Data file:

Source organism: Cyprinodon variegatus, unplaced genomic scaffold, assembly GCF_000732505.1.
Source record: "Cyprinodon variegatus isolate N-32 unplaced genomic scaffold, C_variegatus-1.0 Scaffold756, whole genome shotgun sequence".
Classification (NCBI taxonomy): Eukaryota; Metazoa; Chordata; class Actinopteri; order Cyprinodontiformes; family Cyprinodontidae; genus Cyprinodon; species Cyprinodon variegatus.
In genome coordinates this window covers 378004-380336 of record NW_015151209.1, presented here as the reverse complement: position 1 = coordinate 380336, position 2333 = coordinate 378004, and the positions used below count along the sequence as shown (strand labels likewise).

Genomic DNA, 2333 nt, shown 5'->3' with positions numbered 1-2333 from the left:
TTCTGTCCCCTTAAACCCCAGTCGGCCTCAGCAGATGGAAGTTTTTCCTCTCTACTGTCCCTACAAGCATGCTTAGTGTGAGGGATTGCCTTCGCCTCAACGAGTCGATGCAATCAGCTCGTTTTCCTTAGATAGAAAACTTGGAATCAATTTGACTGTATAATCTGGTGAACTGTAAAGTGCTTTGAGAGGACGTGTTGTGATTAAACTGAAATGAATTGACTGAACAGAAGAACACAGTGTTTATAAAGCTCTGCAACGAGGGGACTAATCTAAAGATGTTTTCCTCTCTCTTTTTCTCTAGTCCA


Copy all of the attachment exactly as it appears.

Source organism: Cyprinodon variegatus, unplaced genomic scaffold, assembly GCF_000732505.1.
Source record: "Cyprinodon variegatus isolate N-32 unplaced genomic scaffold, C_variegatus-1.0 Scaffold756, whole genome shotgun sequence".
Classification (NCBI taxonomy): Eukaryota; Metazoa; Chordata; class Actinopteri; order Cyprinodontiformes; family Cyprinodontidae; genus Cyprinodon; species Cyprinodon variegatus.
In genome coordinates this window covers 378004-380336 of record NW_015151209.1, presented here as the reverse complement: position 1 = coordinate 380336, position 2333 = coordinate 378004, and the positions used below count along the sequence as shown (strand labels likewise).

Genomic DNA, 2333 nt, shown 5'->3' with positions numbered 1-2333 from the left:
TTCTGTCCCCTTAAACCCCAGTCGGCCTCAGCAGATGGAAGTTTTTCCTCTCTACTGTCCCTACAAGCATGCTTAGTGTGAGGGATTGCCTTCGCCTCAACGAGTCGATGCAATCAGCTCGTTTTCCTTAGATAGAAAACTTGGAATCAATTTGACTGTATAATCTGGTGAACTGTAAAGTGCTTTGAGAGGACGTGTTGTGATTAAACTGAAATGAATTGACTGAACAGAAGAACACAGTGTTTATAAAGCTCTGCAACGAGGGGACTAATCTAAAGATGTTTTCCTCTCTCTTTTTCTCTAGTCCA